Testifying for the Texas Senate Committee on Border Security today, newly inaugurated Adjutant General Thomas Suelzer told State Sens. Brian Birdwell (R-Granbury), Chuy Hinojosa (D-McAllen), and Bob Hall (R-Edgewood) that at the current operational pace, funding for Operation Lone Star (OLS) will run out by May 1.
OLS—Gov. Greg Abbott’s border security initiative—-has faced numerous problems since its inception, including pay issues, reports of lack of equipment, questionable living conditions, and serious morale concerns.
Suelzer took the helm weeks ago, succeeding previous Adjutant General Tracy Norris, whose leadership was widely criticized for contributing to the ongoing issues with OLS.
According to Suelzer, to maintain the current operational pace until the end of the state’s fiscal year, OLS needs an additional $531 million in funding.
Texans for Fiscal Responsibility recently tracked some of the border security appropriations. They found more than $3 billion earmarked for border security operations through 2023, with OLS receiving $500 million specifically for additional personnel. Further analysis found that taxpayers spend $2.5 million on OLS every week.
Border security is quickly becoming an issue for states to resolve. Arizona’s attorney general released a legal opinion announcing that upon federal dereliction of duty to protect the U.S. from invasion, each state possesses the right to protect its border. The Texas House Committee on General Investigating requested that Texas Attorney General Ken Paxton report his legal findings on the issue, as well.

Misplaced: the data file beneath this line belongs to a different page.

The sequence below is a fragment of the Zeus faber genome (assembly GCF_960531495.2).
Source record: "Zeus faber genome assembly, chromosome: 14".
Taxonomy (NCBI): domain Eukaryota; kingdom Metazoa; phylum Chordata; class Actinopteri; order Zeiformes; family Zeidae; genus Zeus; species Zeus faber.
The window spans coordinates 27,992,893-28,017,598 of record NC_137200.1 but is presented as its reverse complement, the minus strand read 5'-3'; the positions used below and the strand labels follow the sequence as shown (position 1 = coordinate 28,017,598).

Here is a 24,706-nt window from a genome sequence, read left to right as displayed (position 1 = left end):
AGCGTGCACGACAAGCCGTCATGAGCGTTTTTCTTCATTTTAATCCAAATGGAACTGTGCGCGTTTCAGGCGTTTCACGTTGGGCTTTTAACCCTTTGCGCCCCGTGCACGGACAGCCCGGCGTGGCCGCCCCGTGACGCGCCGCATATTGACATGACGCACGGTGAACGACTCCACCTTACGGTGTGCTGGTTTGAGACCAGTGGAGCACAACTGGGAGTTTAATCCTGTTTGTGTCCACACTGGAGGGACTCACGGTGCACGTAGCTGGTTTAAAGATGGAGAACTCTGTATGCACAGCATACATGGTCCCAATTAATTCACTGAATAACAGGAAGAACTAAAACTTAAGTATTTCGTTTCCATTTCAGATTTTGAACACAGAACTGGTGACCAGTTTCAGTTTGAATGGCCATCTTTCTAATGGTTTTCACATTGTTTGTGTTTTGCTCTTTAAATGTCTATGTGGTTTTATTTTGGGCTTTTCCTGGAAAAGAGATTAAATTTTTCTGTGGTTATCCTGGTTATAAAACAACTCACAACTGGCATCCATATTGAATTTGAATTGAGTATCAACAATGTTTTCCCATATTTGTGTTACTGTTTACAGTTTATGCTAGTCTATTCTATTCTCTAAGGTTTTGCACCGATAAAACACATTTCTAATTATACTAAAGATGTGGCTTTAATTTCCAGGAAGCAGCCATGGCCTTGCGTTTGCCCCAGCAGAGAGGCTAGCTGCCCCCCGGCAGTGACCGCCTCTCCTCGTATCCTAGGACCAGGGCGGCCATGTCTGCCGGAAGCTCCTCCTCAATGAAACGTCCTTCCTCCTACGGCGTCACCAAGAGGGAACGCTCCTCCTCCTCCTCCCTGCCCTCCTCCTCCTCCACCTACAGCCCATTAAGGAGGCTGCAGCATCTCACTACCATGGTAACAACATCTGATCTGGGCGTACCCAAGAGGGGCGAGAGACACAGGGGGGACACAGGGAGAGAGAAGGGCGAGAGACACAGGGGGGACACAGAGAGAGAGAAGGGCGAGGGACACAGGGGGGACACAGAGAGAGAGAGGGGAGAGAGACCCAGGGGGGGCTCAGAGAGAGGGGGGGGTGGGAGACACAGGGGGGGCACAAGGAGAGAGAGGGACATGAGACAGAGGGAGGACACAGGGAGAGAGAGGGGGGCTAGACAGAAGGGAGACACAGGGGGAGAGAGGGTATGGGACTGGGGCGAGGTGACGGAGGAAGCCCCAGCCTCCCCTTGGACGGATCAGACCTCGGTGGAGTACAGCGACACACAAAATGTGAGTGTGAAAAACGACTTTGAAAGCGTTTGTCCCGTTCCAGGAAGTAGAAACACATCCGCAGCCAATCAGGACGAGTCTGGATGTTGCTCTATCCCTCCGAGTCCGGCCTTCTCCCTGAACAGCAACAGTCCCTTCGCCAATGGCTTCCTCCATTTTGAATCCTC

As the Biden administration prepares to suspend Title 42, a public health provision that allows for expedited deportations, an estimated 18,000 people are expected to surge across the southern border per day.
Sen. Hinojosa said during the committee meeting today, “I really don’t understand the number of having to use 10,000 National Guard troops to have border security. You can do the job with a lot less.”
However, with an expected summer surge and the Biden administration amplifying the border crisis, it appears likely that addressing illegal border crossings in the near future will be up to Texans alone.